Plans are in the works. I don't have a definitive date for you guys quite yet, but new music is on its way! I've been writing tons and I have some stuff that I'm dying to get out. I'd keep an eye out in the upcoming months for sure.

Listen to "The One" across all streaming platforms now and keep an eye out for future music from Hailey!

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7 Ways To Get It Together Before Finals

You can do it!


As a college student who's own self has been battling 6 classes, a part-time job, a sorority, and the gym all semester, I personally have mastered the art of multitasking work. I finally feel beyond prepared for this semester's terrifying "throw all the work I should have assigned three weeks ago," professors and the always promising, final exams that could possibly save or kill your GPA. So, here are 8 tips I've personally memorized, to help handle your upcoming workload and collect yourself before finals week hits you like a brick (again).


Organize, organize, organize. Regardless if it's your day planner, assignment rubrics, dorm room or your thoughts. It's always best to go into a busy week with a clear mind and allow yourself to focus only on the work ahead. Clean out your folders and notebooks to organize your notes for cumulative exams, which will help for future studying. Additionally, cleaning your bedroom and work desk can help to make you feel better when you're just returning home from an 8 hour trip to the library.


Making a list of your finals with their due dates and scheduled meeting times, will help to take some stress off when the week starts and as someone who accidentally went to an exam after the scheduled time, it's best to make sure you know when and where every test starts.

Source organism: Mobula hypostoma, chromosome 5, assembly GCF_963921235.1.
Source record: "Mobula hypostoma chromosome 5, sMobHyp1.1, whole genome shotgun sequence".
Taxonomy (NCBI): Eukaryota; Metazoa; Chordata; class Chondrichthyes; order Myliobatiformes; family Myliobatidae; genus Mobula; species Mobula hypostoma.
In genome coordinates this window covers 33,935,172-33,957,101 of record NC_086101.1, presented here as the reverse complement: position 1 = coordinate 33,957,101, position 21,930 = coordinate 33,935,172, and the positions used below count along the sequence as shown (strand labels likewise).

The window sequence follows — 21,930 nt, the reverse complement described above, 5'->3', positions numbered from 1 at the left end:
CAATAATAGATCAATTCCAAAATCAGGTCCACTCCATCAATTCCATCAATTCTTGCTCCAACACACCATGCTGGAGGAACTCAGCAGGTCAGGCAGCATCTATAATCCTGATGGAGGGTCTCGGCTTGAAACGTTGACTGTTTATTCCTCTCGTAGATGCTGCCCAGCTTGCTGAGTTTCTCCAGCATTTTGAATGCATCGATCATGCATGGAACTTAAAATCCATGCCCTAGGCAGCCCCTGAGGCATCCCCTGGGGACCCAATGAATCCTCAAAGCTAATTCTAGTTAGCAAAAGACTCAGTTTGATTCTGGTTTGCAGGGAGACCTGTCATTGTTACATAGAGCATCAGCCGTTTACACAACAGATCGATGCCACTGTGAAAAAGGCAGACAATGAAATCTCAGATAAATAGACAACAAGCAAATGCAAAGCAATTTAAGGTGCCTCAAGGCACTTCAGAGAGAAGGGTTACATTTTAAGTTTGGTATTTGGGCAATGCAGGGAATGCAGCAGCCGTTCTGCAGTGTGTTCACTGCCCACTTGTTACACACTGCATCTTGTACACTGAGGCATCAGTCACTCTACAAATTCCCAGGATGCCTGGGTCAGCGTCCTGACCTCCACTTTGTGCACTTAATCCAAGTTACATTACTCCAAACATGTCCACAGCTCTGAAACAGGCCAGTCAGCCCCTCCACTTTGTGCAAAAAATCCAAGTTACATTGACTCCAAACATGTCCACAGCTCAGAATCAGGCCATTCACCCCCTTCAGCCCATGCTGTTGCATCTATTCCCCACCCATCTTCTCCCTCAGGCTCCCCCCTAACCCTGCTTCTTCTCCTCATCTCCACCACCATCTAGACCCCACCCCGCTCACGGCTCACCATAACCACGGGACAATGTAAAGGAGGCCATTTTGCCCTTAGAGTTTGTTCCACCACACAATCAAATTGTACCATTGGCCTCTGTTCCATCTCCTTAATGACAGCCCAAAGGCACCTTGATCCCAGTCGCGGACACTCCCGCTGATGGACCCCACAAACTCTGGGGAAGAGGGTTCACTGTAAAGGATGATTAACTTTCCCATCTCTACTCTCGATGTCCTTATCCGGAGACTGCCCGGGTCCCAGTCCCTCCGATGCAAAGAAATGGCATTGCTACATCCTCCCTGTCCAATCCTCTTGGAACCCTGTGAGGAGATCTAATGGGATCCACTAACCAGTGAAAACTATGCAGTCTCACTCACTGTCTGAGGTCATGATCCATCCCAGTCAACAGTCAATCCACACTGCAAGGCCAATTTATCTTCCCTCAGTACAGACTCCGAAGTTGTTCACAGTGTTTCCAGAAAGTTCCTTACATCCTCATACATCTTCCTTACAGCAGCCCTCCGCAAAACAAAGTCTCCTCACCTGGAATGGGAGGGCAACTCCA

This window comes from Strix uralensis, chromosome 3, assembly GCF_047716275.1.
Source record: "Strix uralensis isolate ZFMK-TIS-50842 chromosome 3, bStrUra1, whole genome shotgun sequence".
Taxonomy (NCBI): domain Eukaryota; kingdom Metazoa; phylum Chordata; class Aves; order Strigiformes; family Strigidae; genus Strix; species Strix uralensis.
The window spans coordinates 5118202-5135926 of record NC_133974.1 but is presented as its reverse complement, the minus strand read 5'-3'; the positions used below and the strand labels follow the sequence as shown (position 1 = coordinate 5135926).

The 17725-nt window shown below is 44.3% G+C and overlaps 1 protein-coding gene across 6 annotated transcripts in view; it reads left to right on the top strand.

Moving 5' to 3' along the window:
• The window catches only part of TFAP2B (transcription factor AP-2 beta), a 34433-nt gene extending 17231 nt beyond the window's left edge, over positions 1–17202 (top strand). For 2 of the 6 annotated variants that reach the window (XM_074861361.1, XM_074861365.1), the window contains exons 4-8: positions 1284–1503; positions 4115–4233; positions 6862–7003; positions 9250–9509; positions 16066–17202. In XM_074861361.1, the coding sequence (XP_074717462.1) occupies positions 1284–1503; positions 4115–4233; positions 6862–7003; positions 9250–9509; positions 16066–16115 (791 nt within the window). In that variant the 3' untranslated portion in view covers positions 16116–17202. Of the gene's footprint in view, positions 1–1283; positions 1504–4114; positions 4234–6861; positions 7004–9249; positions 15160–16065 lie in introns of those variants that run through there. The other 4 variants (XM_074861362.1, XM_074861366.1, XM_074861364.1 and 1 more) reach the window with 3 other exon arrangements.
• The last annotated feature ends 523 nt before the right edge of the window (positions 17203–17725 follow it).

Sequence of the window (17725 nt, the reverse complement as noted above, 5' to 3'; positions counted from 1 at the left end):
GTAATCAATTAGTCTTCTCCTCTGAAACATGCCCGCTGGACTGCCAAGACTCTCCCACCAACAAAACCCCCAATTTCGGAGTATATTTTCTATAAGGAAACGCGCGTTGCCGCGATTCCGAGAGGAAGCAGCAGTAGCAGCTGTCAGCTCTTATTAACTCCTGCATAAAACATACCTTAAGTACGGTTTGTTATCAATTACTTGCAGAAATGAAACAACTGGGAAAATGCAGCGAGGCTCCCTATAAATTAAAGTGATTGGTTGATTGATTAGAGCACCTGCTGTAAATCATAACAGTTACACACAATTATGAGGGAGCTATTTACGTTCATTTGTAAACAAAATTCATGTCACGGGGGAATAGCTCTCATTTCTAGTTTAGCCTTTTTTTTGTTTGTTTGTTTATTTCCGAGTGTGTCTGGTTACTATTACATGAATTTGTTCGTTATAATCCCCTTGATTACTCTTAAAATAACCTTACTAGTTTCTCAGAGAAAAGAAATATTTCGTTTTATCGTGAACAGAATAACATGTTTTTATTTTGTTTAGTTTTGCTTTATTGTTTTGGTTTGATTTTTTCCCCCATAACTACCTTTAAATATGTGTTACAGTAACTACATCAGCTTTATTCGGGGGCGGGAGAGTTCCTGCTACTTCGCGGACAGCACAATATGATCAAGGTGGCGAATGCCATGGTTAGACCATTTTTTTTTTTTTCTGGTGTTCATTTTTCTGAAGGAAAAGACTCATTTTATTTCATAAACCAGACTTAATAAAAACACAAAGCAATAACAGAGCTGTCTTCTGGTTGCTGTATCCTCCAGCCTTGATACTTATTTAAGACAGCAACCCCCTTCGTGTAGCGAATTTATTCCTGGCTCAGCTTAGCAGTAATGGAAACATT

Procrastination might have worked through the past semester and semesters prior, but I can promise when it comes to finals week it is almost always best to do what you can in advance. If your privileged enough to do an essay or project as a final for a class, do it before the week comes so you can instead, fill your time with caffeine-driven 12-hour study sessions for your final exams.


Try to make study guides for your exams, before finals week even begins. This will help to allow pure focusing on only your week's work, rather than cramming small busy-work which takes away from study time. If your teacher already gave you an outline, (lucky) start studying it!


If you're confused on a certain topic or instruction in regards to a final exam/project, ask your professor! They are there to give instruction and giving clarification, so don't be afraid to ask questions in advance.


Usually, when a student starts drowning in due dates, the thought of dropping out sounds even better, but you're almost there! Take a breath, you're going to pass that exam, class and make it to warmer weather where you're not stuck in a 50-minute class. Just imagine the sweet image of yourself on a beach, without the slightest thought of an approaching 10-page paper or cumulative exam.


While this might have been a priority all semester, it tends to skip the minds of college students once finals erupt. Sleep before a final is just as important as your week-long studying, so by following the previous tips make sure you're giving yourself enough time in between finals and cramming for at least 8 hours of sleep.